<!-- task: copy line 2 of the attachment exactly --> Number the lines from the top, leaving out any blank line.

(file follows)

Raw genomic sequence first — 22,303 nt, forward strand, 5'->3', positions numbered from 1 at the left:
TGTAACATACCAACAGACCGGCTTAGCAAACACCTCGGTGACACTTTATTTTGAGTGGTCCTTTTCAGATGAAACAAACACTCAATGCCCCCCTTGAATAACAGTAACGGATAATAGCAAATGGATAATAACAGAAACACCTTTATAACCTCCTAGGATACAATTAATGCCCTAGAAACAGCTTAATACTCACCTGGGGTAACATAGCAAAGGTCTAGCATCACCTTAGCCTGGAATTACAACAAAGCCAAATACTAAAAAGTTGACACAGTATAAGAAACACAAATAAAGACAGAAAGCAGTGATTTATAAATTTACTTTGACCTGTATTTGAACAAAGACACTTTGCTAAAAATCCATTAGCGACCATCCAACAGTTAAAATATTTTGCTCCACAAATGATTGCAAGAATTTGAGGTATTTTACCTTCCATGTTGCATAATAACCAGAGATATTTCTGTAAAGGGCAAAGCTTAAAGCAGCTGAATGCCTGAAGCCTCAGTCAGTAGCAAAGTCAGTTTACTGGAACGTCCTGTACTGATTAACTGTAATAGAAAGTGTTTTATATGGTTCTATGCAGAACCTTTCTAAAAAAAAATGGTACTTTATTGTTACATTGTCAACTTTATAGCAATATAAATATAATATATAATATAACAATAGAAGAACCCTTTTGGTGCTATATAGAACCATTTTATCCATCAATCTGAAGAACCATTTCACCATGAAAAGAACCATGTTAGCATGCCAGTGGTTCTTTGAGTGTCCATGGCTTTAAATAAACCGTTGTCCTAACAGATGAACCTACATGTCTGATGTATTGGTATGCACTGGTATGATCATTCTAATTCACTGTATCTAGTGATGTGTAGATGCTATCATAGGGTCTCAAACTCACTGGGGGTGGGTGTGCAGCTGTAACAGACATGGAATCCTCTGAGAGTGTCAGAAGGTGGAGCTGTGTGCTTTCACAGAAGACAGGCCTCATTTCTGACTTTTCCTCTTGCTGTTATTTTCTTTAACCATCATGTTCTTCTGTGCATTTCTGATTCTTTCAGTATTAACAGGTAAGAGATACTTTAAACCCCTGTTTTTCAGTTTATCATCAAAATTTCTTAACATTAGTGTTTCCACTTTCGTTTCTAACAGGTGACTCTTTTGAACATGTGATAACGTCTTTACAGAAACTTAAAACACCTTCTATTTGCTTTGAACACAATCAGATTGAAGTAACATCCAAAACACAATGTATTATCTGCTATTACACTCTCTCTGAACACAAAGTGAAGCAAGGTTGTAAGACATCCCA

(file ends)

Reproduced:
TGTAACATACCAACAGACCGGCTTAGCAAACACCTCGGTGACACTTTATTTTGAGTGGTCCTTTTCAGATGAAACAAACACTCAATGCCCCCCTTGAATAACAGTAACGGATAATAGCAAATGGATAATAACAGAAACACCTTTATAACCTCCTAGGATACAATTAATGCCCTAGAAACAGCTTAATACTCACCTGGGGTAACATAGCAAAGGTCTAGCATCACCTTAGCCTGGAATTACAACAAAGCCAAATACTAAAAAGTTGACACAGTATAAGAAACACAAATAAAGACAGAAAGCAGTGATTTATAAATTTACTTTGACCTGTATTTGAACAAAGACACTTTGCTAAAAATCCATTAGCGACCATCCAACAGTTAAAATATTTTGCTCCACAAATGATTGCAAGAATTTGAGGTATTTTACCTTCCATGTTGCATAATAACCAGAGATATTTCTGTAAAGGGCAAAGCTTAAAGCAGCTGAATGCCTGAAGCCTCAGTCAGTAGCAAAGTCAGTTTACTGGAACGTCCTGTACTGATTAACTGTAATAGAAAGTGTTTTATATGGTTCTATGCAGAACCTTTCTAAAAAAAAATGGTACTTTATTGTTACATTGTCAACTTTATAGCAATATAAATATAATATATAATATAACAATAGAAGAACCCTTTTGGTGCTATATAGAACCATTTTATCCATCAATCTGAAGAACCATTTCACCATGAAAAGAACCATGTTAGCATGCCAGTGGTTCTTTGAGTGTCCATGGCTTTAAATAAACCGTTGTCCTAACAGATGAACCTACATGTCTGATGTATTGGTATGCACTGGTATGATCATTCTAATTCACTGTATCTAGTGATGTGTAGATGCTATCATAGGGTCTCAAACTCACTGGGGGTGGGTGTGCAGCTGTAACAGACATGGAATCCTCTGAGAGTGTCAGAAGGTGGAGCTGTGTGCTTTCACAGAAGACAGGCCTCATTTCTGACTTTTCCTCTTGCTGTTATTTTCTTTAACCATCATGTTCTTCTGTGCATTTCTGATTCTTTCAGTATTAACAGGTAAGAGATACTTTAAACCCCTGTTTTTCAGTTTATCATCAAAATTTCTTAACATTAGTGTTTCCACTTTCGTTTCTAACAGGTGACTCTTTTGAACATGTGATAACGTCTTTACAGAAACTTAAAACACCTTCTATTTGCTTTGAACACAATCAGATTGAAGTAACATCCAAAACACAATGTATTATCTGCTATTACACTCTCTCTGAACACAAAGTGAAGCAAGGTTGTAAGACATCCCA